Mulholland Drive Continues To Be Deciphered Even After 20 Years

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Mulholland Dr.IMDB

Going into a film by David Lynch is always a fascinating undertaking. Mulholland Drive is no exception, so here's an overview of the movie with Naomi Watts, Laura Harring, and Justin Theroux, explaining its meaning. If you're looking for a much more detailed analysis, do check out - Mulholland Drive explained simply.

Mulholland Drive is a complex film, a casket of visions and perceptions, an oceanic film, a rush of stories and dreams that converge unexpectedly. It's a logical visual language for those who know how to enjoy and appreciate David Lynch's erratic and tortuous cinema.

In his career, Lynch has directed indecipherable and intense films, such as Eraserhead, the first feature film. We also had a cult of grotesque-horror cinema, then The Elephant Man, Blue Velvet, Lost Streets, and the masterpiece Mulholland Drive.

Mulholland Drive is a street in Hollywood where a car accident involves a woman who loses her memory due to a car crash. This frightened and wounded woman enters a seemingly uninhabited house.

In the house, she meets the resident, Betty, an aspiring actress who has just landed in Los Angeles. Betty decides to host her and help her, despite the woman declaring that she does not remember anything, not even her name.

The woman decides to be called Rita, and together with Betty, they try to understand where she came from and the cause of her memory loss. At the same time, Betty participates in the casting of a film in which she dominates the scene and arouses great interest in the producers.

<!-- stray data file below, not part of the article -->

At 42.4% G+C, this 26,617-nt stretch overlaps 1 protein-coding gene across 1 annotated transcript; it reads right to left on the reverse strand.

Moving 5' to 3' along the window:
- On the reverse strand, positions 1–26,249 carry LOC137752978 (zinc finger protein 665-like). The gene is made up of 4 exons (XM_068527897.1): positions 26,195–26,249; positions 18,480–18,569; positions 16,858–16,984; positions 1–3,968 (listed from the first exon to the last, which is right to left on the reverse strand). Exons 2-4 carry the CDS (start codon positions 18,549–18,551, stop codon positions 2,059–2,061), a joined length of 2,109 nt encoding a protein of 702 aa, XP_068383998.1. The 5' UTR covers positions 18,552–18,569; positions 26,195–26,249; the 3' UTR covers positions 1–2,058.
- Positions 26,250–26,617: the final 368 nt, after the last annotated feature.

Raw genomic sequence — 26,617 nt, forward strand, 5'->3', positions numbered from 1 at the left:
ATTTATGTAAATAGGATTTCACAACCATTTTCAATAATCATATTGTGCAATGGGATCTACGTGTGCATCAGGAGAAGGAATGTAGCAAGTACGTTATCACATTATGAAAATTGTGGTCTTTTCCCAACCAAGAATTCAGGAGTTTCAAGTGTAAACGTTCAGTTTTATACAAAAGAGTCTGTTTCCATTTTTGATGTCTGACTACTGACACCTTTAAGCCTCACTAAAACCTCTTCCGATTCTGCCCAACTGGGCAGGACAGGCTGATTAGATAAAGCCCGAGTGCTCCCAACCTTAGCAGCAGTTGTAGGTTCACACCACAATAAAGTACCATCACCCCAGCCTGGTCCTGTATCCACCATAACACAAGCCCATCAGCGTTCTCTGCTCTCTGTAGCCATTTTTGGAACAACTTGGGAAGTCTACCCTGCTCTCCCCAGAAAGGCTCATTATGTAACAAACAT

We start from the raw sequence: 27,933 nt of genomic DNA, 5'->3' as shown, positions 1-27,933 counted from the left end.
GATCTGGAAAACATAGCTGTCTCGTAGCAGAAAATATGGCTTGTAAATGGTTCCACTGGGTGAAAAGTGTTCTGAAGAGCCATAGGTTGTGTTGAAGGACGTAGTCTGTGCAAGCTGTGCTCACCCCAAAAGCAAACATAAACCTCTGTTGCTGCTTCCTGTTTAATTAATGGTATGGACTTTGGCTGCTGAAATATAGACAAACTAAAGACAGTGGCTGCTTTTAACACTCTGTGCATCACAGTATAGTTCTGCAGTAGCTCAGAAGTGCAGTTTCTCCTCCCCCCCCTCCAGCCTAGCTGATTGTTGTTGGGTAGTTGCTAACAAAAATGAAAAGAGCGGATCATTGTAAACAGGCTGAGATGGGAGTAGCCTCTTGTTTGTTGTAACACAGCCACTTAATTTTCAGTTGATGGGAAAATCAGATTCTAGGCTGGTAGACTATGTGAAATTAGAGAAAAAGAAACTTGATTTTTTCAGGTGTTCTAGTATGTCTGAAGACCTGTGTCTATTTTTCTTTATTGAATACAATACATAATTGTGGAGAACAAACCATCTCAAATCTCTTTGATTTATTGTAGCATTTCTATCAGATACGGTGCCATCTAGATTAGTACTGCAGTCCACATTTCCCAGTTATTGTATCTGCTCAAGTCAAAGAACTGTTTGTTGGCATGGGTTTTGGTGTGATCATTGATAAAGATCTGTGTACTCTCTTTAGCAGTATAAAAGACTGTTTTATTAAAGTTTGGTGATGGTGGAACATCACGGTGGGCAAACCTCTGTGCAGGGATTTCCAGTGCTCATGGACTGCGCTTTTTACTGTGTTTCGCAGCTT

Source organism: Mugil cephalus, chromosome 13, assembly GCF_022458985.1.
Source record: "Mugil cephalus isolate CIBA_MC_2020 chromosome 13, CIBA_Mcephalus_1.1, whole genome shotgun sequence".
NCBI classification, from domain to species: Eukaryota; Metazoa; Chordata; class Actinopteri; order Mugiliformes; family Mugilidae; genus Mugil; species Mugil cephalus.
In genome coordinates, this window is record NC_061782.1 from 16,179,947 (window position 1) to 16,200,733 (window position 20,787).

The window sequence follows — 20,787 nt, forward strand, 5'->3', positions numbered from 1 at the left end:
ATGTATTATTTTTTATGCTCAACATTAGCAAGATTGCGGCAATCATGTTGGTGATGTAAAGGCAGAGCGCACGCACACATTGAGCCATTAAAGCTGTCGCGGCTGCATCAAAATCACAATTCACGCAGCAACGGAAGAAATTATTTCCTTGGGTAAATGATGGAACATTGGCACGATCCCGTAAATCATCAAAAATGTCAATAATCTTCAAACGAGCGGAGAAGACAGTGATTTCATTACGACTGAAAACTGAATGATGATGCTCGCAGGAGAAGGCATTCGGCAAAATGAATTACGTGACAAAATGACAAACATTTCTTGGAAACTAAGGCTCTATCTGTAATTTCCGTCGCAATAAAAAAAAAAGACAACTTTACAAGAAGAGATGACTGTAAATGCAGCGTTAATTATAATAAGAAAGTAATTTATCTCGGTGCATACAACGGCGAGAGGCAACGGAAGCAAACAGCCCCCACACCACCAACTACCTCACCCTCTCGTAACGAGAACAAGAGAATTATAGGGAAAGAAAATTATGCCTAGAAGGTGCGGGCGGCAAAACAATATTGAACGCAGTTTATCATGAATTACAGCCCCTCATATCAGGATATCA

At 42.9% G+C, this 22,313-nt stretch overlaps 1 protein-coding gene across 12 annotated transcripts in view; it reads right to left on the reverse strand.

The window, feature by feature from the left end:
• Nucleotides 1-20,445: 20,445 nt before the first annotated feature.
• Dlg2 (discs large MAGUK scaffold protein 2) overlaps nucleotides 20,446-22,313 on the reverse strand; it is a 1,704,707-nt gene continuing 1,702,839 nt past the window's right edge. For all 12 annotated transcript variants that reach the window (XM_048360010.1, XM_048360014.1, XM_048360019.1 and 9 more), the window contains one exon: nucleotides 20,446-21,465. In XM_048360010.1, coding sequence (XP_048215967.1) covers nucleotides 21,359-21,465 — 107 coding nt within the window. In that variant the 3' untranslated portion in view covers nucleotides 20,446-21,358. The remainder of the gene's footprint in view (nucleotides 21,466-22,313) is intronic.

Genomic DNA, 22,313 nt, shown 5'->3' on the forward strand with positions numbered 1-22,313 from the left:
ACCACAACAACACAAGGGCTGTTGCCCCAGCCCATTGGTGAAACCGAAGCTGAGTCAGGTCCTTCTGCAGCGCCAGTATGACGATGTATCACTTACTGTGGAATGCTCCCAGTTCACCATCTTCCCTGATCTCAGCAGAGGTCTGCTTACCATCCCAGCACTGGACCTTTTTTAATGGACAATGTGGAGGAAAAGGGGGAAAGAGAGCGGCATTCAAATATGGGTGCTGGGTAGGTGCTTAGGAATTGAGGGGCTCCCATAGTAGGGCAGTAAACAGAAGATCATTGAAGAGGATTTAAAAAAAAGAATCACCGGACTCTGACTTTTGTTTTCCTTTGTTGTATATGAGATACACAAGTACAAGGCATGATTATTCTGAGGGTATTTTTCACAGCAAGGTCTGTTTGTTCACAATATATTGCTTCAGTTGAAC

We assume that the film is structured in three parts - dream, illusion, and reality. And it's not always easy to distinguish the three parts, especially since Mulholland Drive has a non-linear narrative.

The first part is a dream that lasts almost 90 minutes. Reality corresponds to what happens in the last 30 minutes after Diane awakens.

After her awakening, however, Diane is prey to hallucinations. Sometimes her visions are real flashbacks, which deliberately break up the dramatic fluidity: the editing, a determining element within the film, hides and confuses details that are decisive for understanding the film. There are sudden flashbacks, and they can be distinguished from the rest by noting the appearance and disappearance of a blue key (different from that of the dream). The concluding scenes contain many illusions and tricks that Diane's mind plays on her.

The short explanation is that Diane is a failed actress who is madly in love with another actress who plays her. Grief-stricken, she has this other actress killed. Unable to deal with the guilt of what she's done, she hallucinates to the point where she kills herself.

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Hi! This is Barry. I love watching, discussing, and explaining mind-bending movies. Hope my atricles help you discover interesting mainstream and indie films. I look forward to your recommendations as well.


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